Trade between Israel and South Africa is good, but it can be exceptional

  • JordanIsraelSATradeAmitLev
Known the world over as the start-up capital, Israel is always eager to widen its business network and trade with as many countries as possible. Despite political currents and the diplomatic obstacles, the country continues to enjoy a prosperous relationship with South Africa.
by JORDAN MOSHE | Apr 19, 2018

“South Africa is a country of unquestionable business potential,” explains Amit Lev, trade and investment consul and head of the Israeli Economic Mission to Southern Africa. “While it can be difficult at times, the trade relations between South Africa and Israel are mutually beneficial and have potential to improve both countries significantly.”

Having been appointed to the position only a few months ago, Lev describes himself and his office as a business facilitator. They offer scouting services on behalf of the Israeli government to Israeli companies looking to invest on the African continent, and help parties with shared interests come into contact.

“Essentially, I try to create a gateway which allows companies to get in touch with one another, and offer them exposure to foreign sectors to which they might not ordinarily have access.

“Most money in Israel is foreign currency, but trade with South Africa is low, relative to business engagements with other countries, accounting for only 1% of overall trade.

“With the right approach and resources, there is an opportunity to make a difference in the markets of both Israel and South Africa.”

Despite the mutual interests the countries share, there are certain challenges which make business difficult to conduct. However, Lev stresses that these challenges are not often born out of political or anti-Israel problems, but differences in the business cultures of both countries.

“BDS activity and political pressures have a minor impact where business is concerned. It is true that there are threats, such as the presence of the ‘silent BDS’ – for instance, when a head of procurement refuses to buy from Israel, but when pressed for an explanation, cites only various business reasons for doing so. These threats must be addressed. However, our success stories outnumber such problems.

“When we do face obstacles, they’re more typical of all business interactions. Examples of this are: Israeli companies that don’t know how to approach operating in South Africa; the problems posed by the currency difference; and the different perceptions of how to do business which clash from time to time.”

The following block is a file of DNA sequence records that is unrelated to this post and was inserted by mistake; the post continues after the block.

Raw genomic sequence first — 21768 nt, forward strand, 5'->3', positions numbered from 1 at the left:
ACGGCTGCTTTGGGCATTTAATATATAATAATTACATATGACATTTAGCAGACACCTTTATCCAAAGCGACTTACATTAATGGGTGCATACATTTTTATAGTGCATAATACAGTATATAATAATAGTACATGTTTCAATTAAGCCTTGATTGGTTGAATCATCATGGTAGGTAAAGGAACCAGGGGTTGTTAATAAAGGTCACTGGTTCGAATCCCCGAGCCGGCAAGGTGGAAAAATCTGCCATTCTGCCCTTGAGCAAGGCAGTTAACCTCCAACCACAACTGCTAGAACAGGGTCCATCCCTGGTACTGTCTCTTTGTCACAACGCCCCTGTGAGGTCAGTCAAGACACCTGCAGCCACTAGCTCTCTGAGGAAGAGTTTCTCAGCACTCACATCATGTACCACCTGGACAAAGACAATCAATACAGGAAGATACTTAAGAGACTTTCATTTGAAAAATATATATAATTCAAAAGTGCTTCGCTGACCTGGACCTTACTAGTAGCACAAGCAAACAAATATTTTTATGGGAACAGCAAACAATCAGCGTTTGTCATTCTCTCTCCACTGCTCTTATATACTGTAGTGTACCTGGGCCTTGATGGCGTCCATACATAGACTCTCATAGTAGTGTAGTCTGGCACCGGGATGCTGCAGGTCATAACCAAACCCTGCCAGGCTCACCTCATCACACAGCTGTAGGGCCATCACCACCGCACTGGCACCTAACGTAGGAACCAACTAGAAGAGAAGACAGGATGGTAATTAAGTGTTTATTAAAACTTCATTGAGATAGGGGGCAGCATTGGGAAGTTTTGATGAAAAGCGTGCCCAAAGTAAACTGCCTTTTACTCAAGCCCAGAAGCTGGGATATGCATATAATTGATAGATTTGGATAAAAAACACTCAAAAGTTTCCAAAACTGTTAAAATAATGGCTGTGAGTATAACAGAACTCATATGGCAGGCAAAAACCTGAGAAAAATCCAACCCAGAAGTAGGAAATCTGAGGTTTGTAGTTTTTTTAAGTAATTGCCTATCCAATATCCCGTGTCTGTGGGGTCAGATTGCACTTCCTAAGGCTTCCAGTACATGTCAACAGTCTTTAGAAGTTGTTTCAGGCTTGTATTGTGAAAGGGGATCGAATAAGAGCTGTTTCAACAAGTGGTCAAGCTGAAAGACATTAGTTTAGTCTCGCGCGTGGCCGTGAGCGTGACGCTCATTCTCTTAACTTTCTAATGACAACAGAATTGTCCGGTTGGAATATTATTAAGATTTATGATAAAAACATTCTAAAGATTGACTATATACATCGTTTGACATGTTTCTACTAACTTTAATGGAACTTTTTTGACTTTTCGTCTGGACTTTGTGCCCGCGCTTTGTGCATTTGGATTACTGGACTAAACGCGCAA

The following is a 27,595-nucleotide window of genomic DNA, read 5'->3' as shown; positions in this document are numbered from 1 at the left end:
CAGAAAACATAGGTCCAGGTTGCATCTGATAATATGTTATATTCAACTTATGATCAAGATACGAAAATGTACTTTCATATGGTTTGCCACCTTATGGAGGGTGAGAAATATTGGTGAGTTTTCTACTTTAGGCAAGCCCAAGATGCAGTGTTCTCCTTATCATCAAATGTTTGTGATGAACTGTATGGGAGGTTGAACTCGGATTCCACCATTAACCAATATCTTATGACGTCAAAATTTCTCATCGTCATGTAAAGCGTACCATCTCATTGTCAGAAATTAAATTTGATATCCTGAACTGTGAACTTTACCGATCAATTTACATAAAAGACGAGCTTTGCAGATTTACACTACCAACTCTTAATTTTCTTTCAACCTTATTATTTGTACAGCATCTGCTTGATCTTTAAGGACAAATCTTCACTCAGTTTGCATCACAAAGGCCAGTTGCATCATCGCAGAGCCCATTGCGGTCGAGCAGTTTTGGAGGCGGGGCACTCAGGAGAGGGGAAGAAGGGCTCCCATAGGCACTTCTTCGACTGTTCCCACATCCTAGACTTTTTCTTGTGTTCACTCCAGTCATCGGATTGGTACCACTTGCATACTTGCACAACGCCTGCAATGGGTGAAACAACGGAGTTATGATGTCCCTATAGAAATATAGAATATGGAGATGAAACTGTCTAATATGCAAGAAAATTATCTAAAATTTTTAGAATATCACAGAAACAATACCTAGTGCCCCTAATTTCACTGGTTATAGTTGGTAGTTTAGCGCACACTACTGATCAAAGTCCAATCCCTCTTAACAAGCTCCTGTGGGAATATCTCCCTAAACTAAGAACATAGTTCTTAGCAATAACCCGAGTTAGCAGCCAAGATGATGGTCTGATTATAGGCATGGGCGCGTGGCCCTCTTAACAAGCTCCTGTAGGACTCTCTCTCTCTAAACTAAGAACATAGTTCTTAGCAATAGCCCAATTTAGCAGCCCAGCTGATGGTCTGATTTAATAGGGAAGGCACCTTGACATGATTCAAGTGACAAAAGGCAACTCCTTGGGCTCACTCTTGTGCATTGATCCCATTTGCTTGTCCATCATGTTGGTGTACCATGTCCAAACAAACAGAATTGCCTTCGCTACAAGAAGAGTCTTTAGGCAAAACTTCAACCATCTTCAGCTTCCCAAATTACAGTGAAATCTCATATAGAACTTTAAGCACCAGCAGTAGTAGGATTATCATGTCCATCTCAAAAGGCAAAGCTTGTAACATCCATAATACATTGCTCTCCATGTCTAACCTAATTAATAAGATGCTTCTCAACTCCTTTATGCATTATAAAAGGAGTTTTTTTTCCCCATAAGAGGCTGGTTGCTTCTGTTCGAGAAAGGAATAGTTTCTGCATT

Despite these challenges, it is certain that trade with South Africa remains an advantageous engagement for Israel, says Lev.

“There are so many advantages to carrying out business in South Africa. Besides being a portal to the rest of Africa, the country has a growing economy, a sophisticated banking system which is compatible with Israel’s, and it is a member of the BRICS (Brazil, Russia, India, China and South Africa) group.

“Also, the country is a top agriculture producer, and the issues it is currently facing regarding water are ideal for the implementation of business infrastructure and solutions from Israel. Israel has so much to share with South Africa in the water, hi-tech and agriculture sectors, and the opportunity for Israel here is immense.”

Given the potential which exists for mutual prosperity, Lev is eager to advance business negotiations further into the continent. He envisions the establishment of a business triangle, one which would see Israel’s Trade Office in Johannesburg engage with Israeli trade missions in Kenya and Ghana in future.

Beyond allowing for trade with Israel, this would, in effect, encourage trade among African countries on an enhanced level. “The problems faced by the other African countries are not unlike those in South Africa. There is an opportunity for these countries to overcome their own economic issues by working with South Africa and Israel, pushing their economies forward and making something great.”

Reflecting on the economic achievements Israel has notched up in the past 70 years, Lev is proud of what Israeli economic savvy has achieved so far, and is positive that the future is even more promising.

“Israel has achieved economic innovation in all its sectors. From cherry tomatoes to desalination to medical technology, Israel has made a diverse contribution to the marketplace and changed the way business is done.

“Now is the time for Israel to mature its economic sector and move into its next 70 years of success. By creating multinational corporations, growing its trade network around the globe, exposing itself to more opportunities and inviting others to be a part of the growth, Israel can be enhanced and make giant steps in this magical movement of economy.”


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